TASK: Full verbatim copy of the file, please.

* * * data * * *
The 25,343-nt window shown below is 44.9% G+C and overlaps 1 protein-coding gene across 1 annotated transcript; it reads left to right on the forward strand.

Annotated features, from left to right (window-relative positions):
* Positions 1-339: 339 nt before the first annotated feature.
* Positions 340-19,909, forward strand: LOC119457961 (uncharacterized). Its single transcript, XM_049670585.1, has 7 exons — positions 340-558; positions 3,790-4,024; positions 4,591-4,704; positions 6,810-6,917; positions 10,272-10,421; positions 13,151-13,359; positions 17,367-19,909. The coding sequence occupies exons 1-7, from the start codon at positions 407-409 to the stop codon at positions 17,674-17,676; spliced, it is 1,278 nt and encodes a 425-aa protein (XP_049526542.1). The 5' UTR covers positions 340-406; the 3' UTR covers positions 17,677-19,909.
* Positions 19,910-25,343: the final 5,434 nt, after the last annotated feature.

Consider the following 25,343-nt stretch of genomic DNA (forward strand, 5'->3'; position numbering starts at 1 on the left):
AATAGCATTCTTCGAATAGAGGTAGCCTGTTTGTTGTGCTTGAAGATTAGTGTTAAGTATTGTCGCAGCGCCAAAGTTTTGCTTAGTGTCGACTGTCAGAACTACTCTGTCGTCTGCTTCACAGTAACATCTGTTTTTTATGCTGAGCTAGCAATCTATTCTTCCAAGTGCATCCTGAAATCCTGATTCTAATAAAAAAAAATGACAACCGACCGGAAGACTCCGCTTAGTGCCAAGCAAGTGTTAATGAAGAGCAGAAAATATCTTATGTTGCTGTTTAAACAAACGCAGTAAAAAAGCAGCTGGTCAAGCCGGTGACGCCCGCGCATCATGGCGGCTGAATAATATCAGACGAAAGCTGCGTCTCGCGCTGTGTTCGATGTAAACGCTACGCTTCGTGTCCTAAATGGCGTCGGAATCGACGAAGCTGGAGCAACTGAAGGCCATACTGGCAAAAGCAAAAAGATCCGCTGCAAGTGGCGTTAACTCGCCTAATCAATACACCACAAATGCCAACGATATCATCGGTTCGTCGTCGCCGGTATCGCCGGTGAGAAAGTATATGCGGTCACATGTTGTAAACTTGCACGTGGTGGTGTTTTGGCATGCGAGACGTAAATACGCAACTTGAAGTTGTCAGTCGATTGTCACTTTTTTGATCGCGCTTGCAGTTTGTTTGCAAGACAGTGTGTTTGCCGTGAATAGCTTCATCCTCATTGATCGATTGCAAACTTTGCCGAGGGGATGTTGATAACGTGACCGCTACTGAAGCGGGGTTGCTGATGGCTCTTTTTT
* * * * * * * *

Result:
The 25,343-nt window shown below is 44.9% G+C and overlaps 1 protein-coding gene across 1 annotated transcript; it reads left to right on the forward strand.

Annotated features, from left to right (window-relative positions):
* Positions 1-339: 339 nt before the first annotated feature.
* Positions 340-19,909, forward strand: LOC119457961 (uncharacterized). Its single transcript, XM_049670585.1, has 7 exons — positions 340-558; positions 3,790-4,024; positions 4,591-4,704; positions 6,810-6,917; positions 10,272-10,421; positions 13,151-13,359; positions 17,367-19,909. The coding sequence occupies exons 1-7, from the start codon at positions 407-409 to the stop codon at positions 17,674-17,676; spliced, it is 1,278 nt and encodes a 425-aa protein (XP_049526542.1). The 5' UTR covers positions 340-406; the 3' UTR covers positions 17,677-19,909.
* Positions 19,910-25,343: the final 5,434 nt, after the last annotated feature.

Consider the following 25,343-nt stretch of genomic DNA (forward strand, 5'->3'; position numbering starts at 1 on the left):
AATAGCATTCTTCGAATAGAGGTAGCCTGTTTGTTGTGCTTGAAGATTAGTGTTAAGTATTGTCGCAGCGCCAAAGTTTTGCTTAGTGTCGACTGTCAGAACTACTCTGTCGTCTGCTTCACAGTAACATCTGTTTTTTATGCTGAGCTAGCAATCTATTCTTCCAAGTGCATCCTGAAATCCTGATTCTAATAAAAAAAAATGACAACCGACCGGAAGACTCCGCTTAGTGCCAAGCAAGTGTTAATGAAGAGCAGAAAATATCTTATGTTGCTGTTTAAACAAACGCAGTAAAAAAGCAGCTGGTCAAGCCGGTGACGCCCGCGCATCATGGCGGCTGAATAATATCAGACGAAAGCTGCGTCTCGCGCTGTGTTCGATGTAAACGCTACGCTTCGTGTCCTAAATGGCGTCGGAATCGACGAAGCTGGAGCAACTGAAGGCCATACTGGCAAAAGCAAAAAGATCCGCTGCAAGTGGCGTTAACTCGCCTAATCAATACACCACAAATGCCAACGATATCATCGGTTCGTCGTCGCCGGTATCGCCGGTGAGAAAGTATATGCGGTCACATGTTGTAAACTTGCACGTGGTGGTGTTTTGGCATGCGAGACGTAAATACGCAACTTGAAGTTGTCAGTCGATTGTCACTTTTTTGATCGCGCTTGCAGTTTGTTTGCAAGACAGTGTGTTTGCCGTGAATAGCTTCATCCTCATTGATCGATTGCAAACTTTGCCGAGGGGATGTTGATAACGTGACCGCTACTGAAGCGGGGTTGCTGATGGCTCTTTTTT